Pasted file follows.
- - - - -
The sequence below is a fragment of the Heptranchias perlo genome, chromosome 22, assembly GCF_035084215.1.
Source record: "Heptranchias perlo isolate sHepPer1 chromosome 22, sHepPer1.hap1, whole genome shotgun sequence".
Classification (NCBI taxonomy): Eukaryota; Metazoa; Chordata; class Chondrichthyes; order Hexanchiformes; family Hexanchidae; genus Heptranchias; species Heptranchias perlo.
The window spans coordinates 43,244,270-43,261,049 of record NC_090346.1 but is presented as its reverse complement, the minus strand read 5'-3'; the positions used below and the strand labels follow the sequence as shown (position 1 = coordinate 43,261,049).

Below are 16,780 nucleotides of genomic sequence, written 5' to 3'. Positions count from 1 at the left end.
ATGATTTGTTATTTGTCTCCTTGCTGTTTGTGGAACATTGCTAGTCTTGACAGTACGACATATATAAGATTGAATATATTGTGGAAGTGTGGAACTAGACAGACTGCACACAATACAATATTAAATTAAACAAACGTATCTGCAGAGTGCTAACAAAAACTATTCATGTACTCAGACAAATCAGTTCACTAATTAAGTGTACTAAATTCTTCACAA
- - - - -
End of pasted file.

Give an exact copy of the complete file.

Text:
The sequence below is a fragment of the Heptranchias perlo genome, chromosome 22, assembly GCF_035084215.1.
Source record: "Heptranchias perlo isolate sHepPer1 chromosome 22, sHepPer1.hap1, whole genome shotgun sequence".
Classification (NCBI taxonomy): Eukaryota; Metazoa; Chordata; class Chondrichthyes; order Hexanchiformes; family Hexanchidae; genus Heptranchias; species Heptranchias perlo.
The window spans coordinates 43,244,270-43,261,049 of record NC_090346.1 but is presented as its reverse complement, the minus strand read 5'-3'; the positions used below and the strand labels follow the sequence as shown (position 1 = coordinate 43,261,049).

Below are 16,780 nucleotides of genomic sequence, written 5' to 3'. Positions count from 1 at the left end.
ATGATTTGTTATTTGTCTCCTTGCTGTTTGTGGAACATTGCTAGTCTTGACAGTACGACATATATAAGATTGAATATATTGTGGAAGTGTGGAACTAGACAGACTGCACACAATACAATATTAAATTAAACAAACGTATCTGCAGAGTGCTAACAAAAACTATTCATGTACTCAGACAAATCAGTTCACTAATTAAGTGTACTAAATTCTTCACAA